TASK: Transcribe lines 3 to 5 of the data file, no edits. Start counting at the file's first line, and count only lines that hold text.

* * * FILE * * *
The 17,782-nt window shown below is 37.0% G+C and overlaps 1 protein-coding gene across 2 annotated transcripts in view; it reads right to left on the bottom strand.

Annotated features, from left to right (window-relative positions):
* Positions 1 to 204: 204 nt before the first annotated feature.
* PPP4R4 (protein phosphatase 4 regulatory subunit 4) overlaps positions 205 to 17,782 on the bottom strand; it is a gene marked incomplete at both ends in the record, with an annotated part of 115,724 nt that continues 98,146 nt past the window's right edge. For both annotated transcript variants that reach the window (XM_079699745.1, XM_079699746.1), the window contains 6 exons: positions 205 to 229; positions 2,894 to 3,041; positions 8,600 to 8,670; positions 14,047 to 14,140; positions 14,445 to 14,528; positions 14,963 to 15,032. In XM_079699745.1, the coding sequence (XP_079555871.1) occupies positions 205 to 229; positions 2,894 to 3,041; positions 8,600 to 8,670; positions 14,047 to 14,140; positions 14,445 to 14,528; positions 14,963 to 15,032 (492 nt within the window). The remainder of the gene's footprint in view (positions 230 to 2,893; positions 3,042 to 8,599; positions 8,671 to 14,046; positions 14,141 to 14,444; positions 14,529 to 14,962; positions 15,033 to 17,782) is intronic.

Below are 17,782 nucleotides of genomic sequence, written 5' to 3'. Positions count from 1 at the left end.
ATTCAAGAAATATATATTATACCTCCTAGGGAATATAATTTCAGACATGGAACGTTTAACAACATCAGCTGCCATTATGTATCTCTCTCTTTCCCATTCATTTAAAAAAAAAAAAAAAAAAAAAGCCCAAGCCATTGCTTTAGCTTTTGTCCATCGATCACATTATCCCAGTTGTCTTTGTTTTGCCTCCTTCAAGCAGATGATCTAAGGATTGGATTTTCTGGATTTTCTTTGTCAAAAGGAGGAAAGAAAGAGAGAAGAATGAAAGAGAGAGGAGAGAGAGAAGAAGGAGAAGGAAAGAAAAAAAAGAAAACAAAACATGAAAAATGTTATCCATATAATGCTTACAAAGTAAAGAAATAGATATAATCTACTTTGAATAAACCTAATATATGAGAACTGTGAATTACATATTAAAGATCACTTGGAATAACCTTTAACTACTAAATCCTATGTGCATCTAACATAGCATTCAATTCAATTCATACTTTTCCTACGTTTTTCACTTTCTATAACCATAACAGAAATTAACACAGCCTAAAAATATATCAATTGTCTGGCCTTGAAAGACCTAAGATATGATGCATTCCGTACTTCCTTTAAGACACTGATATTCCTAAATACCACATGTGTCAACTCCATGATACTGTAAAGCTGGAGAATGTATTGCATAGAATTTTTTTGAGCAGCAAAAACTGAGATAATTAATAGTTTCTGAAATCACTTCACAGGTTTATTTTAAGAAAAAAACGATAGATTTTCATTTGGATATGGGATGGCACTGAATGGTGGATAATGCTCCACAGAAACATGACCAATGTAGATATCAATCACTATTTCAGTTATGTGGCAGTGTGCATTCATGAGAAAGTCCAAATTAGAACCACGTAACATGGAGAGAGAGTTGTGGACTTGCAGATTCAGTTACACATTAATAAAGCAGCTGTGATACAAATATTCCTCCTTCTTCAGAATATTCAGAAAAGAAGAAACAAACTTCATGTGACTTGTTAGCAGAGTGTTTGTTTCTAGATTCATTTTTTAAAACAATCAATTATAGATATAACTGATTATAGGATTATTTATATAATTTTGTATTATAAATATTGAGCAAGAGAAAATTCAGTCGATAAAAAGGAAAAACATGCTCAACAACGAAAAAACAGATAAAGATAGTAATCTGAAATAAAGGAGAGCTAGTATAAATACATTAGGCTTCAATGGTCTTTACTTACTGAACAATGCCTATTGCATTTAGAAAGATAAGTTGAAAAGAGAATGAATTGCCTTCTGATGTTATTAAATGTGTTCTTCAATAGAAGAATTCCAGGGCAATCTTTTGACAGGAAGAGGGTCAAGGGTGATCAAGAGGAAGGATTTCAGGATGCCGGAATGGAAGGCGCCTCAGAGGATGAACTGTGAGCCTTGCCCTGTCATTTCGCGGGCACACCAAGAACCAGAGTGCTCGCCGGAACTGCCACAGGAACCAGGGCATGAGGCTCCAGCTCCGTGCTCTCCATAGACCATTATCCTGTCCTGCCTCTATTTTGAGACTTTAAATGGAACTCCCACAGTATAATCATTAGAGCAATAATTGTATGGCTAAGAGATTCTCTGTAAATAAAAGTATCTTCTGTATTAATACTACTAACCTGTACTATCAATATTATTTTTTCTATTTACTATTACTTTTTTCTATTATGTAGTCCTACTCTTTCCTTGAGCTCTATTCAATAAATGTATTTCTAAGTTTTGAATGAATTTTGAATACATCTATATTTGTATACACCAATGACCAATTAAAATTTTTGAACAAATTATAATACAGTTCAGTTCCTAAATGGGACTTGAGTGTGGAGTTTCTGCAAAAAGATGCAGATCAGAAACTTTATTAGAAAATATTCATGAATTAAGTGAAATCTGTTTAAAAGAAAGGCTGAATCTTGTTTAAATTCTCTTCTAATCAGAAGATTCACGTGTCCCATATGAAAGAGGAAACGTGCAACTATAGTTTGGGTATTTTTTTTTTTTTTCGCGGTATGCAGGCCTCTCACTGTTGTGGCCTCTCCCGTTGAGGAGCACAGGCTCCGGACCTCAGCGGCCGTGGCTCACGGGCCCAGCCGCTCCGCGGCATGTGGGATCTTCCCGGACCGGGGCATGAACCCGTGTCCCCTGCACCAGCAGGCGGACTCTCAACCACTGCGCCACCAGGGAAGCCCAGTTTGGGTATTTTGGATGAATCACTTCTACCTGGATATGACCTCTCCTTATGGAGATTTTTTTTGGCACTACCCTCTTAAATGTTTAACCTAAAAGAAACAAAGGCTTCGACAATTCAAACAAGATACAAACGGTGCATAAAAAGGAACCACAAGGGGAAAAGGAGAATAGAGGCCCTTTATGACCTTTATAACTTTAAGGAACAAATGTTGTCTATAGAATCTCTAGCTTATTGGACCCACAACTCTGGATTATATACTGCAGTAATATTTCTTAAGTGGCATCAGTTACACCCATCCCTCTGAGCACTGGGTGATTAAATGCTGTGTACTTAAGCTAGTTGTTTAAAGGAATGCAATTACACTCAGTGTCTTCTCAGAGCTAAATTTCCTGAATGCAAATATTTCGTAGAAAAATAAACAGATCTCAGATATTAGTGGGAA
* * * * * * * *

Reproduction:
* Positions 1 to 204: 204 nt before the first annotated feature.
* PPP4R4 (protein phosphatase 4 regulatory subunit 4) overlaps positions 205 to 17,782 on the bottom strand; it is a gene marked incomplete at both ends in the record, with an annotated part of 115,724 nt that continues 98,146 nt past the window's right edge. For both annotated transcript variants that reach the window (XM_079699745.1, XM_079699746.1), the window contains 6 exons: positions 205 to 229; positions 2,894 to 3,041; positions 8,600 to 8,670; positions 14,047 to 14,140; positions 14,445 to 14,528; positions 14,963 to 15,032. In XM_079699745.1, the coding sequence (XP_079555871.1) occupies positions 205 to 229; positions 2,894 to 3,041; positions 8,600 to 8,670; positions 14,047 to 14,140; positions 14,445 to 14,528; positions 14,963 to 15,032 (492 nt within the window). The remainder of the gene's footprint in view (positions 230 to 2,893; positions 3,042 to 8,599; positions 8,671 to 14,046; positions 14,141 to 14,444; positions 14,529 to 14,962; positions 15,033 to 17,782) is intronic.

Below are 17,782 nucleotides of genomic sequence, written 5' to 3'. Positions count from 1 at the left end.